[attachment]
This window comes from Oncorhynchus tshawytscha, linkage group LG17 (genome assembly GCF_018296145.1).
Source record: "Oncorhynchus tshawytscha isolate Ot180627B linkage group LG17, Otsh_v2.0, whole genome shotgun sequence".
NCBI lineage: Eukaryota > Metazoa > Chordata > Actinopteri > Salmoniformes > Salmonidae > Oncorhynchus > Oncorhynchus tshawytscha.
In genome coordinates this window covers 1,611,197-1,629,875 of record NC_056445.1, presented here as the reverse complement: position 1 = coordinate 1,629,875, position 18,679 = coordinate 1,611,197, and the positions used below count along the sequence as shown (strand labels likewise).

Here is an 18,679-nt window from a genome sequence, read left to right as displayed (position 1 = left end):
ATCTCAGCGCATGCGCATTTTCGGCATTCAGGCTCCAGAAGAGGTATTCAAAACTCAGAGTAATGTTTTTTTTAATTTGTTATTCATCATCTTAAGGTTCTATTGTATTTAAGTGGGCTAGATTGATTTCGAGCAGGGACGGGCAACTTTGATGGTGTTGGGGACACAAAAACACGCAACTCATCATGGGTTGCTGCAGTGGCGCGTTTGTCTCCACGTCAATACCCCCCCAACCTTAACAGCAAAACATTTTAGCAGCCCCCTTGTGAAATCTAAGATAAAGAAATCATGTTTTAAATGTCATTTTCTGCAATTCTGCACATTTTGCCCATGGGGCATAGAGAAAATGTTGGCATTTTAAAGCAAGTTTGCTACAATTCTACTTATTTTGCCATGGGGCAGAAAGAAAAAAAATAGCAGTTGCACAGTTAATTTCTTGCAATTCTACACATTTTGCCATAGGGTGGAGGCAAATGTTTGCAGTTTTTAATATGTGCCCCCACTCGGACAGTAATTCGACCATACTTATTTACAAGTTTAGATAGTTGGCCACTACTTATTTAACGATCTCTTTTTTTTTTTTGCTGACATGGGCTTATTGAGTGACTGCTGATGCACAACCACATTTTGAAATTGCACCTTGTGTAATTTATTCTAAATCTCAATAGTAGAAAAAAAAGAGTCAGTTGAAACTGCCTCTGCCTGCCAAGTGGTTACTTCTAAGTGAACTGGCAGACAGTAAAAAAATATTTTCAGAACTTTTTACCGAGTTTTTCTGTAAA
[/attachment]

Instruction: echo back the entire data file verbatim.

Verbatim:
This window comes from Oncorhynchus tshawytscha, linkage group LG17 (genome assembly GCF_018296145.1).
Source record: "Oncorhynchus tshawytscha isolate Ot180627B linkage group LG17, Otsh_v2.0, whole genome shotgun sequence".
NCBI lineage: Eukaryota > Metazoa > Chordata > Actinopteri > Salmoniformes > Salmonidae > Oncorhynchus > Oncorhynchus tshawytscha.
In genome coordinates this window covers 1,611,197-1,629,875 of record NC_056445.1, presented here as the reverse complement: position 1 = coordinate 1,629,875, position 18,679 = coordinate 1,611,197, and the positions used below count along the sequence as shown (strand labels likewise).

Here is an 18,679-nt window from a genome sequence, read left to right as displayed (position 1 = left end):
ATCTCAGCGCATGCGCATTTTCGGCATTCAGGCTCCAGAAGAGGTATTCAAAACTCAGAGTAATGTTTTTTTTAATTTGTTATTCATCATCTTAAGGTTCTATTGTATTTAAGTGGGCTAGATTGATTTCGAGCAGGGACGGGCAACTTTGATGGTGTTGGGGACACAAAAACACGCAACTCATCATGGGTTGCTGCAGTGGCGCGTTTGTCTCCACGTCAATACCCCCCCAACCTTAACAGCAAAACATTTTAGCAGCCCCCTTGTGAAATCTAAGATAAAGAAATCATGTTTTAAATGTCATTTTCTGCAATTCTGCACATTTTGCCCATGGGGCATAGAGAAAATGTTGGCATTTTAAAGCAAGTTTGCTACAATTCTACTTATTTTGCCATGGGGCAGAAAGAAAAAAAATAGCAGTTGCACAGTTAATTTCTTGCAATTCTACACATTTTGCCATAGGGTGGAGGCAAATGTTTGCAGTTTTTAATATGTGCCCCCACTCGGACAGTAATTCGACCATACTTATTTACAAGTTTAGATAGTTGGCCACTACTTATTTAACGATCTCTTTTTTTTTTTTGCTGACATGGGCTTATTGAGTGACTGCTGATGCACAACCACATTTTGAAATTGCACCTTGTGTAATTTATTCTAAATCTCAATAGTAGAAAAAAAAGAGTCAGTTGAAACTGCCTCTGCCTGCCAAGTGGTTACTTCTAAGTGAACTGGCAGACAGTAAAAAAATATTTTCAGAACTTTTTACCGAGTTTTTCTGTAAA